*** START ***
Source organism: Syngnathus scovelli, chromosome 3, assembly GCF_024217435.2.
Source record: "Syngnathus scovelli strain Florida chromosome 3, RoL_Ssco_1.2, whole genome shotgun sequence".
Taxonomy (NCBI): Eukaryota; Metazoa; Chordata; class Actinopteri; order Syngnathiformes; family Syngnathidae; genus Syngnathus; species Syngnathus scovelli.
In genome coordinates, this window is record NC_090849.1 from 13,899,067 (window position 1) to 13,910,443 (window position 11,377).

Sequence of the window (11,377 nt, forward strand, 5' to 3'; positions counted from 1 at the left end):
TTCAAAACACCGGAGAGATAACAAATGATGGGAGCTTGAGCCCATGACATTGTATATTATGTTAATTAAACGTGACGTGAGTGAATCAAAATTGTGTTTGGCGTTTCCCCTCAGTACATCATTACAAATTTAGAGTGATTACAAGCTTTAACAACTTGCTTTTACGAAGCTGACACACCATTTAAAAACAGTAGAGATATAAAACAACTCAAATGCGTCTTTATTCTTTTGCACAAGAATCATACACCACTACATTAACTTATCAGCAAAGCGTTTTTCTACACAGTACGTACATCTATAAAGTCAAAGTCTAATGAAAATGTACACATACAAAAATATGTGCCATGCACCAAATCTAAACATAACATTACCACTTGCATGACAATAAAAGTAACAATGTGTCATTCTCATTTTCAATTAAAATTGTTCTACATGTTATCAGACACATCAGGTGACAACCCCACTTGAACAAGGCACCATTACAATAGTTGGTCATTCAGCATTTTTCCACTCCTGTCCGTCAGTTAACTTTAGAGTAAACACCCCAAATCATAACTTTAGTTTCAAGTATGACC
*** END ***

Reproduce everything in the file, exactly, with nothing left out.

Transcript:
Source organism: Syngnathus scovelli, chromosome 3, assembly GCF_024217435.2.
Source record: "Syngnathus scovelli strain Florida chromosome 3, RoL_Ssco_1.2, whole genome shotgun sequence".
Taxonomy (NCBI): Eukaryota; Metazoa; Chordata; class Actinopteri; order Syngnathiformes; family Syngnathidae; genus Syngnathus; species Syngnathus scovelli.
In genome coordinates, this window is record NC_090849.1 from 13,899,067 (window position 1) to 13,910,443 (window position 11,377).

Sequence of the window (11,377 nt, forward strand, 5' to 3'; positions counted from 1 at the left end):
TTCAAAACACCGGAGAGATAACAAATGATGGGAGCTTGAGCCCATGACATTGTATATTATGTTAATTAAACGTGACGTGAGTGAATCAAAATTGTGTTTGGCGTTTCCCCTCAGTACATCATTACAAATTTAGAGTGATTACAAGCTTTAACAACTTGCTTTTACGAAGCTGACACACCATTTAAAAACAGTAGAGATATAAAACAACTCAAATGCGTCTTTATTCTTTTGCACAAGAATCATACACCACTACATTAACTTATCAGCAAAGCGTTTTTCTACACAGTACGTACATCTATAAAGTCAAAGTCTAATGAAAATGTACACATACAAAAATATGTGCCATGCACCAAATCTAAACATAACATTACCACTTGCATGACAATAAAAGTAACAATGTGTCATTCTCATTTTCAATTAAAATTGTTCTACATGTTATCAGACACATCAGGTGACAACCCCACTTGAACAAGGCACCATTACAATAGTTGGTCATTCAGCATTTTTCCACTCCTGTCCGTCAGTTAACTTTAGAGTAAACACCCCAAATCATAACTTTAGTTTCAAGTATGACC